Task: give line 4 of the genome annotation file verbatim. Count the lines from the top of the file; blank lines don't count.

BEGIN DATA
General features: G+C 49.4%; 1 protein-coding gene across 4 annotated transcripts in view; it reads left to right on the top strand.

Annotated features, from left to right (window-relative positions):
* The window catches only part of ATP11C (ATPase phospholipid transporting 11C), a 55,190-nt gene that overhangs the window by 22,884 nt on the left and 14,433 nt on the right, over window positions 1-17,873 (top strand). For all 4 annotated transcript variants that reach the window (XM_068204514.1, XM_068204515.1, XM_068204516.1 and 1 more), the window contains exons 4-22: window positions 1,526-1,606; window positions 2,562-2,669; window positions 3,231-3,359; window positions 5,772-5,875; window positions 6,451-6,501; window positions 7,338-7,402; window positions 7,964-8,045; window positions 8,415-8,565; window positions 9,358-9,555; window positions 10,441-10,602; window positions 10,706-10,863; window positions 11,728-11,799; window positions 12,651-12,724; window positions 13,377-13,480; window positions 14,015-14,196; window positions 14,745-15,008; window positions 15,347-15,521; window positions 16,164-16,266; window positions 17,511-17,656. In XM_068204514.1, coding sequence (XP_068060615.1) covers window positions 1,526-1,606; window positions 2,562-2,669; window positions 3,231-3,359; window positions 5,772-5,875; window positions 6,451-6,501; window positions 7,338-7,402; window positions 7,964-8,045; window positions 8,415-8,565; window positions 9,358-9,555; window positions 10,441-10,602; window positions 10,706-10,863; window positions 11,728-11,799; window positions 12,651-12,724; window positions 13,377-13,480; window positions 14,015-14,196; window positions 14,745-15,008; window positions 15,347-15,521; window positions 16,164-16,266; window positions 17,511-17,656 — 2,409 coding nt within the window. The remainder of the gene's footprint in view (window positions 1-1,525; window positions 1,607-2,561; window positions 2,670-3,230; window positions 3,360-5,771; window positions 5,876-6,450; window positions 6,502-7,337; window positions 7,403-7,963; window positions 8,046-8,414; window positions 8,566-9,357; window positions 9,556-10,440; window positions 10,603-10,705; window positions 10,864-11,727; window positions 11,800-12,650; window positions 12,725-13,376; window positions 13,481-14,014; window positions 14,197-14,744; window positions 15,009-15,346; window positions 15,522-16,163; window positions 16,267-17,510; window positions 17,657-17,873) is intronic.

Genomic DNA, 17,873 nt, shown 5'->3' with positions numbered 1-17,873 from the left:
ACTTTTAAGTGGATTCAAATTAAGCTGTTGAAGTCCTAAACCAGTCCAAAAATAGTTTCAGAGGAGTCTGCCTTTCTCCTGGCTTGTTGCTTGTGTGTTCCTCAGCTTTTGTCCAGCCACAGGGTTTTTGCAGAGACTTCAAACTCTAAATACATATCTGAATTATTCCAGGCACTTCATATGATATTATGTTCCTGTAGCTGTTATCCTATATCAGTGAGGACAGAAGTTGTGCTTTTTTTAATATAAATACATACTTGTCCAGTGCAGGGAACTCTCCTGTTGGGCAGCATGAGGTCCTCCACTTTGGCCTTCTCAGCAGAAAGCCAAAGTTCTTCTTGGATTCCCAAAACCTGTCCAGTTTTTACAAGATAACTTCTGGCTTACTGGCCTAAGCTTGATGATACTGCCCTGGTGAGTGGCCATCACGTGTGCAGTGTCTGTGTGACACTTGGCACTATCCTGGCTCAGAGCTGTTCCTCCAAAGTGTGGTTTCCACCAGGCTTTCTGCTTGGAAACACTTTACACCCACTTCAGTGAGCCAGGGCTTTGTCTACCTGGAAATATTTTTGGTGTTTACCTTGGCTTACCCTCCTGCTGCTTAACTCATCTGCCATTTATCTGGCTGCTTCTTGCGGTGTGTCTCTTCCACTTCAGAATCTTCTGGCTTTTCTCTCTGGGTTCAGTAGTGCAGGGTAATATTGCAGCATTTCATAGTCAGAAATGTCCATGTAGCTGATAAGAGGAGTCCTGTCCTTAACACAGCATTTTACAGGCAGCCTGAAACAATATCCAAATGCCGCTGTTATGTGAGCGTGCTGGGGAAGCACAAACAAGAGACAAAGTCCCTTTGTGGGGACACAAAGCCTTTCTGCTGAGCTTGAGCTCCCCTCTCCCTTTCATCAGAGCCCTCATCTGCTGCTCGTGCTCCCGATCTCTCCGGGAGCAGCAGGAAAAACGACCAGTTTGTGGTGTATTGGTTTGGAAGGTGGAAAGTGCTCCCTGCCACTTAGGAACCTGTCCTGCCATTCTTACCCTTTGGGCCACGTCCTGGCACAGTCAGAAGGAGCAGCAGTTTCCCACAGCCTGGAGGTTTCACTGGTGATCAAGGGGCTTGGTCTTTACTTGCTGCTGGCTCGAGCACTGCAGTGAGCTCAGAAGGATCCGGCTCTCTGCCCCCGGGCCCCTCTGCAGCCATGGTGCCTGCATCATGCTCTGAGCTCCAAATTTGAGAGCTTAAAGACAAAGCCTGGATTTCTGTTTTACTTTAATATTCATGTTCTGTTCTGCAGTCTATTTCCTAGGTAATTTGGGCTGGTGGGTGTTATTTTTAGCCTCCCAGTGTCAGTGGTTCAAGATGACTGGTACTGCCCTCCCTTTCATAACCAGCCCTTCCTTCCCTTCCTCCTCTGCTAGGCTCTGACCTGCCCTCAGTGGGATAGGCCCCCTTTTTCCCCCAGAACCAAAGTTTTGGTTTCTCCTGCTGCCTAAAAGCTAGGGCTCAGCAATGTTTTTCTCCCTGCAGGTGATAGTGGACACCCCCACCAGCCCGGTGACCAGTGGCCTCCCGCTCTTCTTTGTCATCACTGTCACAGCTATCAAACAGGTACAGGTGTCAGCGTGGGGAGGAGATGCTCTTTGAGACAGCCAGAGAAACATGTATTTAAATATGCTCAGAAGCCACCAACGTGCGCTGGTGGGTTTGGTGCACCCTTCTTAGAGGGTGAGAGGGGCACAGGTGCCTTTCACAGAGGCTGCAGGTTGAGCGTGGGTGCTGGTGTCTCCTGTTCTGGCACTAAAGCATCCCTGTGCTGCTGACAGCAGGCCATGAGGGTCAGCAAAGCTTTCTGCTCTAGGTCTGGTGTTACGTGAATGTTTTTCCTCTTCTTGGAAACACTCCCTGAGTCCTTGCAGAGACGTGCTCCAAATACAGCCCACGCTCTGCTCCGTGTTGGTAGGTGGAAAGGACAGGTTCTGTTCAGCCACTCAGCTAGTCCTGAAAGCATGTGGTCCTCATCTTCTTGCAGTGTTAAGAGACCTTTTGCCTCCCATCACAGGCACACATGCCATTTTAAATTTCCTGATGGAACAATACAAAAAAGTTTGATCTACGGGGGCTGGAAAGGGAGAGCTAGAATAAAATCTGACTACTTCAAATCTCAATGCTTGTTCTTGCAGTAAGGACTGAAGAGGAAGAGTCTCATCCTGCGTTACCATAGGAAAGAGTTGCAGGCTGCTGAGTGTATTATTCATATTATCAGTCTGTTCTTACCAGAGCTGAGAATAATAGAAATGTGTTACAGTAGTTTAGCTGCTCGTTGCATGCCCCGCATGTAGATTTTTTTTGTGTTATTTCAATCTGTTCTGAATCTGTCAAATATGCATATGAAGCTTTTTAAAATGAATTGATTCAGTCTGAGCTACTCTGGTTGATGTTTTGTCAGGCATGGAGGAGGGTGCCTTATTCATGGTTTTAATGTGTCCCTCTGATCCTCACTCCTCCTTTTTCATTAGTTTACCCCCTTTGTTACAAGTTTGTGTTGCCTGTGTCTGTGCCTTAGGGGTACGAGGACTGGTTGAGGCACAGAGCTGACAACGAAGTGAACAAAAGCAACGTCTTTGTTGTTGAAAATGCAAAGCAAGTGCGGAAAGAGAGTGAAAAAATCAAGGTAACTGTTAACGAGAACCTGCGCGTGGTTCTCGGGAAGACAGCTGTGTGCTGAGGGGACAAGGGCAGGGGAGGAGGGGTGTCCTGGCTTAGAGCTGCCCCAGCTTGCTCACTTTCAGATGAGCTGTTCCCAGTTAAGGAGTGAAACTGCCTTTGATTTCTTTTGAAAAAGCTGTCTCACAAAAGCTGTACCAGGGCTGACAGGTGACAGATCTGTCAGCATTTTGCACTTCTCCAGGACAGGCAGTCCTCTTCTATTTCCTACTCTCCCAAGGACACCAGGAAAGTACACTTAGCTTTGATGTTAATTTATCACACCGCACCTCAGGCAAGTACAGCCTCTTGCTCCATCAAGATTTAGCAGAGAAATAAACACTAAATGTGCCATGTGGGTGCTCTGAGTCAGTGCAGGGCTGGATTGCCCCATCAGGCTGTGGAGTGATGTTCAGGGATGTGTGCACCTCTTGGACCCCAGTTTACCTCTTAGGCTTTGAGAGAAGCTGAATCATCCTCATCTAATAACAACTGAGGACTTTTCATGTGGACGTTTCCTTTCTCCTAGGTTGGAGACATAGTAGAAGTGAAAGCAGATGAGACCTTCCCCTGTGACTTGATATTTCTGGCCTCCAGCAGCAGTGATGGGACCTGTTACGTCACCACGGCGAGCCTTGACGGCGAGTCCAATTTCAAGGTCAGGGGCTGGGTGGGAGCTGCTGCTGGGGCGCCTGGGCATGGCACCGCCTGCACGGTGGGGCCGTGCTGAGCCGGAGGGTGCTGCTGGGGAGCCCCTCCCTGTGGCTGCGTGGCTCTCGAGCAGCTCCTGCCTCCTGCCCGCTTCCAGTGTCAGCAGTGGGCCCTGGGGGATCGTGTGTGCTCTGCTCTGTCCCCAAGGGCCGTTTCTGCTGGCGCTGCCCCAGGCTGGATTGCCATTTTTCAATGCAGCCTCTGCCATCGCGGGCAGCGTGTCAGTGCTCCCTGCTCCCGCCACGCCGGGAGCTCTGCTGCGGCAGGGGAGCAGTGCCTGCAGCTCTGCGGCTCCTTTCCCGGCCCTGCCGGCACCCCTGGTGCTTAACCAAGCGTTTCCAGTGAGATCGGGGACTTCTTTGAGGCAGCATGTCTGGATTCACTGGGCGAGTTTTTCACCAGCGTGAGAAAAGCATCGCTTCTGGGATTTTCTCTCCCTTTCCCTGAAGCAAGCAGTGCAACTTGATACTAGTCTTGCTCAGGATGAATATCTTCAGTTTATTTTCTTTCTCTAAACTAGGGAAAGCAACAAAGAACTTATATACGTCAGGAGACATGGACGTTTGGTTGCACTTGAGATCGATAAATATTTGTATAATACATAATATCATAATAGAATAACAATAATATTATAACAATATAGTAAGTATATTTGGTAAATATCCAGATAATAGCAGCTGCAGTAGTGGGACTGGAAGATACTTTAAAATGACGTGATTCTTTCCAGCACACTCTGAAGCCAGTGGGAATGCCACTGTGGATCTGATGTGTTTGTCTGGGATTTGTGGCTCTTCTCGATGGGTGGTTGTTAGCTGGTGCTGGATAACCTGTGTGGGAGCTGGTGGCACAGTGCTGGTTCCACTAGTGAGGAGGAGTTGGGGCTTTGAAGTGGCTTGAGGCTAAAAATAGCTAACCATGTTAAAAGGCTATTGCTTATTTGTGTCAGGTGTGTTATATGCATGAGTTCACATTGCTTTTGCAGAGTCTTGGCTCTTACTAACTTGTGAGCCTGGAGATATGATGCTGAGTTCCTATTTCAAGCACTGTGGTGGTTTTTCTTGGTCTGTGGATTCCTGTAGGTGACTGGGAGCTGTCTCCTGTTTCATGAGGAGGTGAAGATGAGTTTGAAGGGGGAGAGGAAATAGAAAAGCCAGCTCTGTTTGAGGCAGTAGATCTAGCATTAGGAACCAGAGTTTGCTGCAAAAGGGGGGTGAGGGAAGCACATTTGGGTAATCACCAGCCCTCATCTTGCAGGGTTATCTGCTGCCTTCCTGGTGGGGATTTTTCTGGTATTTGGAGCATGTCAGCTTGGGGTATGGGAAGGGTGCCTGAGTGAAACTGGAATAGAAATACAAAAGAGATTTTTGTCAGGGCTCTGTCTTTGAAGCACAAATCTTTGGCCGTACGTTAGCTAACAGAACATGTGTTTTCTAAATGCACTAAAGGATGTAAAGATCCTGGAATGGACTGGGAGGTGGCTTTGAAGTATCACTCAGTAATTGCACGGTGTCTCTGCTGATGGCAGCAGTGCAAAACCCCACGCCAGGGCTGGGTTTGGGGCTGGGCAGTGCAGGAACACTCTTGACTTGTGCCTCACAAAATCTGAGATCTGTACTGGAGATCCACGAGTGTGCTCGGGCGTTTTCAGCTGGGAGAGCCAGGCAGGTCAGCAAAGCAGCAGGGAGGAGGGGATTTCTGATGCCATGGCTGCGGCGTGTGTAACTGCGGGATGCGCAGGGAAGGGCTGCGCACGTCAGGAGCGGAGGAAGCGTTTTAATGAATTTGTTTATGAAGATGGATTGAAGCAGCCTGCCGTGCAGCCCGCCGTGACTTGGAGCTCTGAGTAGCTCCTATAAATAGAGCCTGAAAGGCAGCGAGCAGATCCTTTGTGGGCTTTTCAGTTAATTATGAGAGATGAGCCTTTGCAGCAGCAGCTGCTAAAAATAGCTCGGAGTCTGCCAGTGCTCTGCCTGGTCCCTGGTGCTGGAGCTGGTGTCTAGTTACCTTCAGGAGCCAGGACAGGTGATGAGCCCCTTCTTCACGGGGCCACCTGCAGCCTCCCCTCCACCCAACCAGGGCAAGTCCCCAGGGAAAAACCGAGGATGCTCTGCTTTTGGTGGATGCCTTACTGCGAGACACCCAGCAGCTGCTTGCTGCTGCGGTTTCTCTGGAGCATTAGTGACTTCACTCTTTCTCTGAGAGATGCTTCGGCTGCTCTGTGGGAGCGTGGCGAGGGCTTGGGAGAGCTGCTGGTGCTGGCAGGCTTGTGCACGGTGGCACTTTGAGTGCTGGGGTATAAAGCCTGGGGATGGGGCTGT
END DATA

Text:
Genomic DNA, 17,873 nt, shown 5'->3' with positions numbered 1-17,873 from the left: